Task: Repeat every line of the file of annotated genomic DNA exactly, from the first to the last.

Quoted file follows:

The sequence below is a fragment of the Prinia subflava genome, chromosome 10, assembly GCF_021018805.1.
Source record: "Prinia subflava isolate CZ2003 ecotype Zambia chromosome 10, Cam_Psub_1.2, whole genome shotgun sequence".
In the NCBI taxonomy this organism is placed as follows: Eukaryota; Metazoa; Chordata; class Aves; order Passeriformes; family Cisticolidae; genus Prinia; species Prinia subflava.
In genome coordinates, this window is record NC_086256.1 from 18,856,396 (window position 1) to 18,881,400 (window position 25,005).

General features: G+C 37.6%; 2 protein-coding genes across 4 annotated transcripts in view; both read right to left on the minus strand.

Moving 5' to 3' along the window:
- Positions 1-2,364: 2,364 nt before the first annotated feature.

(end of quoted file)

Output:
The sequence below is a fragment of the Prinia subflava genome, chromosome 10, assembly GCF_021018805.1.
Source record: "Prinia subflava isolate CZ2003 ecotype Zambia chromosome 10, Cam_Psub_1.2, whole genome shotgun sequence".
In the NCBI taxonomy this organism is placed as follows: Eukaryota; Metazoa; Chordata; class Aves; order Passeriformes; family Cisticolidae; genus Prinia; species Prinia subflava.
In genome coordinates, this window is record NC_086256.1 from 18,856,396 (window position 1) to 18,881,400 (window position 25,005).

General features: G+C 37.6%; 2 protein-coding genes across 4 annotated transcripts in view; both read right to left on the minus strand.

Moving 5' to 3' along the window:
- Positions 1-2,364: 2,364 nt before the first annotated feature.